WASHINGTON (BP)–Southern Baptist ethics leader Richard Land commended President Bush Oct. 3 for his policy on Iraq and told him military action against Saddam Hussein’s regime would be justified.
Four other Christian leaders joined Land in a letter telling Bush they believe his policies regarding Hussein’s development of weapons of mass destruction “fall well within the time-honored criteria of just-war theory.” The other signers of the letter were Bill Bright, chairman of Campus Crusade for Christ International; Chuck Colson, chairman of Prison Fellowship Ministries; D. James Kennedy, president of Coral Ridge Ministries; and Carl Herbster, president of the American Association of Christian Schools.
Land, president of the Southern Baptist Ethics & Religious Liberty Commission, already had told news reporters he believed a United States military campaign against Iraq would fit within the guidelines of a “just war” as outlined by Christian theologians beginning in the late fourth century A.D. Some just-war advocates have not expressed as much assurance, while numerous liberal Protestant leaders have voiced opposition to an American military effort.
“We believe that the cost of not dealing with this threat now will only succeed in greatly increasing the cost in human lives and suffering when an even more heavily armed and dangerous Saddam Hussein must be confronted at some date in the not too distant future,” Land and his cosigners said in the letter. “We believe that every day of delay significantly increases the risk of far greater human suffering in the future than acting now would entail.”
They questioned how the 20th century might have been different had Adolf Hitler been confronted earlier when Nazi Germany violated treaty agreements in the mid-1930s.
“It is at least possible that tens of millions of the lives lost in World War II might not have been lost if the Allies had enforced treaty compliance then instead of appeasing a murderous dictator,” they wrote. “We are extremely grateful that we have a president who has learned the costly lessons of the 20th century and who is determined to lead America and the world to a far different and better future in the 21st century.”
Bush is seeking congressional authorization for possible military action if Hussein does not meet United Nations demands, including the destruction of Iraq’s biological, chemical and nuclear weapons. The leadership of both parties in the House of Representatives expressed agreement with such a resolution Oct. 2, but opposition in the Senate to the Bush-supported resolution may be difficult to overcome.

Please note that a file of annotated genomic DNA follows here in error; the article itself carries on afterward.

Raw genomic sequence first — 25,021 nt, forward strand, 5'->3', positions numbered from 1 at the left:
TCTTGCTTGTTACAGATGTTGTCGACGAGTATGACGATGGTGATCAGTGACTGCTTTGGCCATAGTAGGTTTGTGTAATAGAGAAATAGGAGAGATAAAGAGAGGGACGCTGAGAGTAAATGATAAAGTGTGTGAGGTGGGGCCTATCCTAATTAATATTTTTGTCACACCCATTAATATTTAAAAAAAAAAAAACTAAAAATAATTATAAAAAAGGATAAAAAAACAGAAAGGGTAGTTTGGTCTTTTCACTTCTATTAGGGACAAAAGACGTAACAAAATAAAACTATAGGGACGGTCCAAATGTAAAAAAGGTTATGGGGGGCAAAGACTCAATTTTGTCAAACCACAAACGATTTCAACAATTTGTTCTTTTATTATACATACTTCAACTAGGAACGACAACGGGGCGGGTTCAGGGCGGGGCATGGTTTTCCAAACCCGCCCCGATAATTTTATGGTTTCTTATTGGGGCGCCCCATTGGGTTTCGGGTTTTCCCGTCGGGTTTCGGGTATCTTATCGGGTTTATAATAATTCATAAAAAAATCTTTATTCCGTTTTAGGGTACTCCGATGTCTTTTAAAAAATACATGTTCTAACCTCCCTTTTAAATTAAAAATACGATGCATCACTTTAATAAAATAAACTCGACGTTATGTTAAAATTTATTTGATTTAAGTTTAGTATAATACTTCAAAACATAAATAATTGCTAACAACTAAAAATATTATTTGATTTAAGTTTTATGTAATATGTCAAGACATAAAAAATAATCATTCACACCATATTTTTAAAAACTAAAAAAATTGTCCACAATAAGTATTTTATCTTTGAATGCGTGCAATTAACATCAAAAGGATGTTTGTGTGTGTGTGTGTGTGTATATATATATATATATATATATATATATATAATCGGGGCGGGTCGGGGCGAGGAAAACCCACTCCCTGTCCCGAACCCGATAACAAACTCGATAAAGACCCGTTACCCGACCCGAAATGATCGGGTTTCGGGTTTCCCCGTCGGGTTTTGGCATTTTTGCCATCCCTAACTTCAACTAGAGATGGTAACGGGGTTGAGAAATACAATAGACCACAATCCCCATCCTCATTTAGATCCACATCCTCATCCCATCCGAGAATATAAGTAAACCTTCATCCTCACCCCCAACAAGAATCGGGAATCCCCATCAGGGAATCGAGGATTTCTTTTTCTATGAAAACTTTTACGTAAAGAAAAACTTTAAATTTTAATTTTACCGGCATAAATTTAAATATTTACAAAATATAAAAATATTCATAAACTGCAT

Land and the other signers said Bush’s policy meets seven criteria in just-war theory:
— Just cause.
“Disarming and neutralizing Saddam Hussein is to defend freedom and freedom-loving people from state-sponsored terror and death,” they wrote. It would be a defensive war because Hussein has attacked Iraq’s neighbors and his own people and has harbored Al Qaeda terrorists, they said.
— Just intent.
“Our nation does not intend to destroy, conquer or exploit Iraq,” they wrote.
— Last resort.
Hussein has violated U.N. Security Council resolutions and other agreements for a decade while amassing weapons, Land and the others said. “[F]urther delay in forcing the regime’s compliance would be reckless irresponsibility in the face of grave and growing danger,” they wrote.
— Legitimate authority.
It was wise for Bush to ask the Security Council to enforce its resolutions, but a resolution from Congress would provide the proper authority, they told the president.
— Limited and achievable goals.
Bush’s goals of disarming Hussein, dismantling his weapons and liberating the Iraqis “more than meet those criteria,” they said.
— Noncombatant immunity.
“We are confident that our government, unlike Hussein, will not target civilians and will do all that it can to minimize noncombatant casualties,” they wrote.
The human cost of such a military campaign will be greater in the future than now, they said.
The signers said in the letter, which was sent on ERLC stationery, they could not speak for all of their constituents but they were confident they expressed the beliefs of “the great preponderance of those we are privileged to serve.” Land and the others assured Bush they were praying for him.